Advanced visualization tool development aids whole-breast ultrasound efforts
CHICAGO—Whole-breast ultrasound offers the potential for CT-like clarity in breast imaging without the load of ionizing radiation. Like CT, the volume of images from these exams is significant, posing a throughput issue for interpreting clinician workflow. A team of Japanese researchers, experienced with the modality, offered a set of advanced visualization tools designed to assist with the deployment of whole-breast ultrasound in clinical practice.

A team of scientists from Chunichi Hospital and the Nagoya Medical Center in Nagoya, Dokkyo Medical University in Mibu, and Gifu University in Gifu showcased their work in a pair of poster presentations at the 94th annual meeting of the Radiological Society of North America (RSNA).

In earlier work, delivered at the Society of Photo-Optical Instrumentation Engineers (SPIE) meeting last year, the developers noted that fatigue from interpreting of a large volume of breast ultrasound images can contribute to oversights of masses. Therefore, they set their sights on developing computer-aided detection (CAD) tools to assist radiologists in detecting breast masses.

The group presented a method of mammary gland analysis that automatically classifies whole breast ultrasound images into three categories based on the mammary gland patterns: mottled pattern (MP); intermediate pattern (IP); and atrophic pattern (AP).

“Classification of breast ultrasound images based on mammary gland pattern may be helpful to radiologists in the diagnosis of the whole breast ultrasound images,” they wrote.

The research team obtained experimental cases from 50 patients with a prototype whole-breast ultrasound scanner, the ASU-1004 from Aloka.

This scanner has a 6-cm linear transducer probe with frequency range of 6 to 10 MHz, and the probe moves mechanically in a water-path system. A special membrane for ultrasound is stretched on the water and the patient’s breast is imaged while they are in a prone posture on the membrane.

The probe scans an area of 16-x16-cm2 automatically in three overlapping runs; each overlapping area is 1-cm in width. The depth interval between two consecutive views is 0.125 to 2 mm. A view is generated by integrating the three images. In the prototype setup, a whole-breast ultrasound study consists of 160 to 171 views in 1-mm slices

An experimental radiologist classified all the 50 cases into 12 MP, 24 IP, and 14 AP cases. A volume of interest (VOI) with a fixed size was defined at the nipple position in a breast. The team reported and accuracy of its proposed classification method of 82 percent.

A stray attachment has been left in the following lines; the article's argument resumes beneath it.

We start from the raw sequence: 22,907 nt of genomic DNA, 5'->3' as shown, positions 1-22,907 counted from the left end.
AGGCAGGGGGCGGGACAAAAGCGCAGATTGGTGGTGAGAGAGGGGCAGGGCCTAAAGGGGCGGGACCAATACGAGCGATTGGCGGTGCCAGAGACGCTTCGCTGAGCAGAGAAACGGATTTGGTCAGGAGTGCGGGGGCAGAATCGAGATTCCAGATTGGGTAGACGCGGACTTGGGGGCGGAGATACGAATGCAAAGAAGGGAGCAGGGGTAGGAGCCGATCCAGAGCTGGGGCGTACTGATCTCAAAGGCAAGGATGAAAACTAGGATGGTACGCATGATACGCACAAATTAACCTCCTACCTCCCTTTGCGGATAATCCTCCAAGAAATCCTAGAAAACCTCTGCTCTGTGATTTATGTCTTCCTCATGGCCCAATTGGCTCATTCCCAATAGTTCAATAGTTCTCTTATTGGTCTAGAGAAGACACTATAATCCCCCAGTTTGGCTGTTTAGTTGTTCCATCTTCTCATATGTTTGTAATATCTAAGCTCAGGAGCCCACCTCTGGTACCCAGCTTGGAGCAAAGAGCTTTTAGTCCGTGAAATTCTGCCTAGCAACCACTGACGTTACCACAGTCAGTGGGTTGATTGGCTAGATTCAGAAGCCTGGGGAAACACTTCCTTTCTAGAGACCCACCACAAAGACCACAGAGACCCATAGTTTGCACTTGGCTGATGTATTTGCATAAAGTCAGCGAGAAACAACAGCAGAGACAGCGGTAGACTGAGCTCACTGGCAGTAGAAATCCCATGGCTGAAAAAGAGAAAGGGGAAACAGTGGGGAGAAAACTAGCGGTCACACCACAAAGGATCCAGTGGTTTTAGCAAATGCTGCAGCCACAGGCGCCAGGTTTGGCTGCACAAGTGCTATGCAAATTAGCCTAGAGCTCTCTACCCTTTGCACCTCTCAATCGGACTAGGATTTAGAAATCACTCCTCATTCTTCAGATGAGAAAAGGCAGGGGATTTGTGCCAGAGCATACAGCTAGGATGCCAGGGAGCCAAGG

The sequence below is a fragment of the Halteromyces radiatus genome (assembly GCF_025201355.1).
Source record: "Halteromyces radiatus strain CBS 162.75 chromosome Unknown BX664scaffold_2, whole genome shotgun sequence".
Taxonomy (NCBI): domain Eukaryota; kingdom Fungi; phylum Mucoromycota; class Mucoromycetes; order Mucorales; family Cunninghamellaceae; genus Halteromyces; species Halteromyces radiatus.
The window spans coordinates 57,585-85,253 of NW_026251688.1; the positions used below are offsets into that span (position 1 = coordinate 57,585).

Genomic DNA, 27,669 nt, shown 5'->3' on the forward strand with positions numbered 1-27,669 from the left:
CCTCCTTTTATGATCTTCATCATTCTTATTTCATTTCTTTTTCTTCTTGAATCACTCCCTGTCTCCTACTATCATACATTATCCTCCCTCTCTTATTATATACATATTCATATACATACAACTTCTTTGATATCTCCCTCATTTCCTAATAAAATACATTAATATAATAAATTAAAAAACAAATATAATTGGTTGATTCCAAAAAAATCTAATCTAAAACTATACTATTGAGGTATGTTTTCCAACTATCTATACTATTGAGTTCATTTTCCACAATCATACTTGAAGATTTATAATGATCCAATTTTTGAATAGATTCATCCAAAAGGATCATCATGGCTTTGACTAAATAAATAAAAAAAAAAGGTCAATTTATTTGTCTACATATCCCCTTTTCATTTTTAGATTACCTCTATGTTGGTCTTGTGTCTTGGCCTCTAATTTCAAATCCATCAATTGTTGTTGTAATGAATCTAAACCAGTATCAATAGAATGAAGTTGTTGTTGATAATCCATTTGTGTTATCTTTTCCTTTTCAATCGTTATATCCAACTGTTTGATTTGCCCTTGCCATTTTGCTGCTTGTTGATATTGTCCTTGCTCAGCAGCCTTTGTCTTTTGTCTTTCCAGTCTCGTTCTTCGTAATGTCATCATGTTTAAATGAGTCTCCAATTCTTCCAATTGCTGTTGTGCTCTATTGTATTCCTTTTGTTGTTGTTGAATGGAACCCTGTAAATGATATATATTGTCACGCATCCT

“With respect to individual patterns, MP, IP, and AP cases were 91.7 percent (11/12), 70.8 percent (17/24), and 92.9 percent (13/14), respectively,” they noted.

A second presentation from the developers was an automated recognition system for anatomical structure in whole-breast ultrasound images, which are composed of skin, nipple, rib, fat, pectoralis and mammary gland.

“If we could extract these tissues from the images, the results could be applied to a CAD system and a computerized registration of other modality images,” they wrote.

Their preliminary work proposed methods for extraction of skin and nipples from whole-breast ultrasound images.

The team used 20 whole-breast ultrasound images acquired with the ASU-1004 as their data set. Each whole-breast ultrasound study consisted of 166 image slices; with a width and height of slice of 614 pixels and 420 pixels, respectively.

The research team’s methods for extraction of skin consisted of three steps:
1. Extraction of a region with the maximum-volume from high-density regions segmented by employing a grayscale thresholding;

2. Extraction of a skin surface using a position coordinate of each axial plane in the maximum-volume region; and

3. Extraction of skin using the skin surface.
The group developed two methods for extraction of nipples. The first method for extraction of low-density nipples consisted of three steps: the generation of an average image in coronal plane; the segmentation of a region including a nipple by employing a gray scale thresholding in the average image; and the extraction of nipples using the segmented region and the skin region.

The second method for detection of high-density nipples consisted of two steps: applying an anisotropic diffusion filter to original whole-breast ultrasound images; and segmentation of nipples by use of a watershed algorithm. They classified nipples into low- and high-densities based on the densities of posterior regions at the nipple.

They reported rates of success with skin and low-density nipples and high-density nipples of 70 percent (14/20 breasts), 100 percent (4/4 breasts), and 68.8 percent (10/16 breasts), respectively.

“Our proposed methods using anatomical features and classification of nipples based on the densities were effective for the extraction of skin and nipples,” the authors wrote. “In the future, we need to improve the accuracy of proposed methods and to develop methods for extraction of other tissues, such as rib, fat, pectoralis and mammary gland.”